While being generally supportive of some of the CORAB recommendations (such as putting an end to the requirement for compulsory worship in schools, or refusing public funds to charitable organisations involved in proselytising), the principal thrust of the CORAB report remains deeply problematic. One of the key recommendations, for example, is for greater "religion and belief literacy" (a phrase that appears in the report no fewer than thirteen times). But it is simply not clear what the rationale for greater literacy is (especially in a context of religious decline) and no evidence in support of this point is ever actually presented. Similarly, CORAB calls for religious representation in the House of Lords to be extended to give voice to a wider variety of faiths, and for national and civic events (such as the coronation) to be made more representative of British society. Britain, of course, is the only sovereign democratic country to have automatic religious representation in its legislature (a wholly anachronistic practice that has no place in a modern democratic society), and it is hard to see how the coronation – as a distinctly Anglican ceremony – could be made properly inclusive without losing its religious underpinnings. Possible alternatives, such as holding the coronation or investiture in an inclusive secular ceremony at Westminster Hall, are simply not discussed. Moreover, while calling for the pluralisation of civic ceremonies sounds entirely reasonable, the Commission's call for the inclusion of religious representatives from a wider variety of faiths gives unwarranted credence to the self-presentation of religious leaders as moral figures representing separate communities.

The CORAB report goes on to call (amongst other things) for religious coverage to remain a part of the BBC's charter (again with no justification – and in fact the charter makes no reference to 'religion' at all); for chaplaincy funding to be ring-fenced (we argue that religious organisations should fund their own chaplaincy provisions); and for charitable organisations based on religious principles to be given 'fair funding' (we object to government money being used to promote religious causes or viewpoints, and it is notable that CORAB fails to call for any reform or repeal of exemptions from equalities legislation allowing discrimination on the grounds of religion or belief).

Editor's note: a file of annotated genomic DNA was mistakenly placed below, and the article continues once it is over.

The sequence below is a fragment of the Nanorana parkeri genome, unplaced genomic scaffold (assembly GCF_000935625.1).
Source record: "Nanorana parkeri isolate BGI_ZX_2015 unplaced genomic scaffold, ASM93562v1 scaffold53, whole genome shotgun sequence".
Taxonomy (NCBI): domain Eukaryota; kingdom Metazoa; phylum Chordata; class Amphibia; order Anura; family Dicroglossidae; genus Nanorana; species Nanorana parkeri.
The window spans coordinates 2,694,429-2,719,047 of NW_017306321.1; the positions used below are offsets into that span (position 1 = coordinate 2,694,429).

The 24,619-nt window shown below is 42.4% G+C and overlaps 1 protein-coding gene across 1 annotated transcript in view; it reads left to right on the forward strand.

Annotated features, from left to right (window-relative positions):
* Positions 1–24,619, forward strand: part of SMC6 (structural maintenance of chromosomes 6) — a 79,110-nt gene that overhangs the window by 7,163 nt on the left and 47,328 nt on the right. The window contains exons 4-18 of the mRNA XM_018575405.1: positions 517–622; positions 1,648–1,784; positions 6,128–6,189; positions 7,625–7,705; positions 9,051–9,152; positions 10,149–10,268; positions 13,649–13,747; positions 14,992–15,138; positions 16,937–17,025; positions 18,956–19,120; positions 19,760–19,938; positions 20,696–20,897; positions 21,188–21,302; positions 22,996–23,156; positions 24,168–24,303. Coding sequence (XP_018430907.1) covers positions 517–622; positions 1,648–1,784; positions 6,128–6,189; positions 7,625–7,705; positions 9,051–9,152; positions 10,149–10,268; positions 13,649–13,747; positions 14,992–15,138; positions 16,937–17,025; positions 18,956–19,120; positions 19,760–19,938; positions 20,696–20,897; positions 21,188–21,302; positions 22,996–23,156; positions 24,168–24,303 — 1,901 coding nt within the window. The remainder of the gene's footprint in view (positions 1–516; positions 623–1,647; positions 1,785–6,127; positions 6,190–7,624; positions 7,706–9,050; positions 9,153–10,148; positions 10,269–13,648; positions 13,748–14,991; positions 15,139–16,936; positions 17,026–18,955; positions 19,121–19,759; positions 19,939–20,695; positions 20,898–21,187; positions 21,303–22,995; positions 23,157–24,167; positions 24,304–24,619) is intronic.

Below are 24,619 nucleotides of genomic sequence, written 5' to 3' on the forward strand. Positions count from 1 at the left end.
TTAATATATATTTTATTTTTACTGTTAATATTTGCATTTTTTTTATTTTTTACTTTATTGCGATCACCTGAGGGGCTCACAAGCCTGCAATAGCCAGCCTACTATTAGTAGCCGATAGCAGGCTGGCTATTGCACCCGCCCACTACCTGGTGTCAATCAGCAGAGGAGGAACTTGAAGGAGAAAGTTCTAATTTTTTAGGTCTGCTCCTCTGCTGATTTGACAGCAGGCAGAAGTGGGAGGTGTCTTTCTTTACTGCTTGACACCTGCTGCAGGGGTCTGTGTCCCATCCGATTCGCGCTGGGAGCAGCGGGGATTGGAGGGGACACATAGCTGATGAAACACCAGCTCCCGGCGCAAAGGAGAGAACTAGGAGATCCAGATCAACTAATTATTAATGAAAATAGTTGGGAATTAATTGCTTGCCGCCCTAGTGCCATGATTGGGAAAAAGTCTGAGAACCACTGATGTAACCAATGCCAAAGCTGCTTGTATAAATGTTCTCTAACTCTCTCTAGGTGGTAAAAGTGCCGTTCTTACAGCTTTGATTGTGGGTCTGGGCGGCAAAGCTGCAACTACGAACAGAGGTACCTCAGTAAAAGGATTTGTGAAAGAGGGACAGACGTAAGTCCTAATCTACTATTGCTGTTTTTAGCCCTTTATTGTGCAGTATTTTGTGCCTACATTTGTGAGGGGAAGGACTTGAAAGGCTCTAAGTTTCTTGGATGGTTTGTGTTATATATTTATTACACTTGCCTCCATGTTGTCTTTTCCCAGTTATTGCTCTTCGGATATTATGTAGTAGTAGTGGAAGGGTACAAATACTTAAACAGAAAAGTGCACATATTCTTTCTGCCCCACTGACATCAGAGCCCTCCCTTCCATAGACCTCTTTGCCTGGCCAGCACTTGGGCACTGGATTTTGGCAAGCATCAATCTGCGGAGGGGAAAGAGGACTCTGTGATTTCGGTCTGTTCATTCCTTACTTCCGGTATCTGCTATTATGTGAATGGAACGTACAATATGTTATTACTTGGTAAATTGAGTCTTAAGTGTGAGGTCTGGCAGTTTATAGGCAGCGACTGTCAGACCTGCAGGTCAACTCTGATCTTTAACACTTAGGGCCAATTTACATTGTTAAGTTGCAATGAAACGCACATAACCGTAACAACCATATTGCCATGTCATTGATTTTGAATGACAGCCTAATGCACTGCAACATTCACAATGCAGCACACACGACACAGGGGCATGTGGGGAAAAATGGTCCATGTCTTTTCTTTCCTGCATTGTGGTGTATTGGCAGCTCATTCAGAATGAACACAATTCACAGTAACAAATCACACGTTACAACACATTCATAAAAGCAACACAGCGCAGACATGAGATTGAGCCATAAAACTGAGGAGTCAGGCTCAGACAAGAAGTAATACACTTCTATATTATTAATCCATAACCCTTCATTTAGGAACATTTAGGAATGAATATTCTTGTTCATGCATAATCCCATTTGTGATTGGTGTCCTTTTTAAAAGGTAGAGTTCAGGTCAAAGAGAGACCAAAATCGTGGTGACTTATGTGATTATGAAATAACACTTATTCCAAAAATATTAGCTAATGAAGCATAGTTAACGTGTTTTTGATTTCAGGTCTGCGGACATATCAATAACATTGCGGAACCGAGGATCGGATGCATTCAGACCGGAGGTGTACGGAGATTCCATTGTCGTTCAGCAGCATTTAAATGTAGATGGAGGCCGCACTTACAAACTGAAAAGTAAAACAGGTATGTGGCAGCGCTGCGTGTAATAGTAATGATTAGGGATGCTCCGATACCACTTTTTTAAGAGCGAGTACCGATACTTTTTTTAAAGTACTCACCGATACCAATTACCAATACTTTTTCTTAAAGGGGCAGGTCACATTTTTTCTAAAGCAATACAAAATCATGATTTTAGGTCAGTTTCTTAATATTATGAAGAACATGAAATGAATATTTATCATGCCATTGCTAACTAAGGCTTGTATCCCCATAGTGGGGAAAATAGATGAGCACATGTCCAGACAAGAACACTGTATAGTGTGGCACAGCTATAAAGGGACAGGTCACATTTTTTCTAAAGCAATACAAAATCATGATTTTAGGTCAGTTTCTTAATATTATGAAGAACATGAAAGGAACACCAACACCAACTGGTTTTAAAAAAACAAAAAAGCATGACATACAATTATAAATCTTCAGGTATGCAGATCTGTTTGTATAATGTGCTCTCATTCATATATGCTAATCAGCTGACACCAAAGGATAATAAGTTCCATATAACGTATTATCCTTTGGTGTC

The CORAB report ends by calling for a review of the law covering the categories of race, ethnicity and religion in order to correct any "unjust anomalies". Reasonable enough, you might think. But we have serious concerns that extending further legal protections to religious groups could lead to a curtailing of freedoms and an erosion of current safeguards (such as the freedom of expression safeguards contained in the Racial and Religious Hatred Act). There is, it is worth remembering, no right not to be insulted. Relatedly, the issue of separate systems of religious courts and tribunals also presents a number of concerns, not least the worrying potential for the abuse of vulnerable citizens. In our view, the use of such tribunals should be accompanied by strict conditions, including that all participants be fully informed in advance as to their rights in civil law, and that such bodies refrain from pretending to a legal status that they simply do not possess.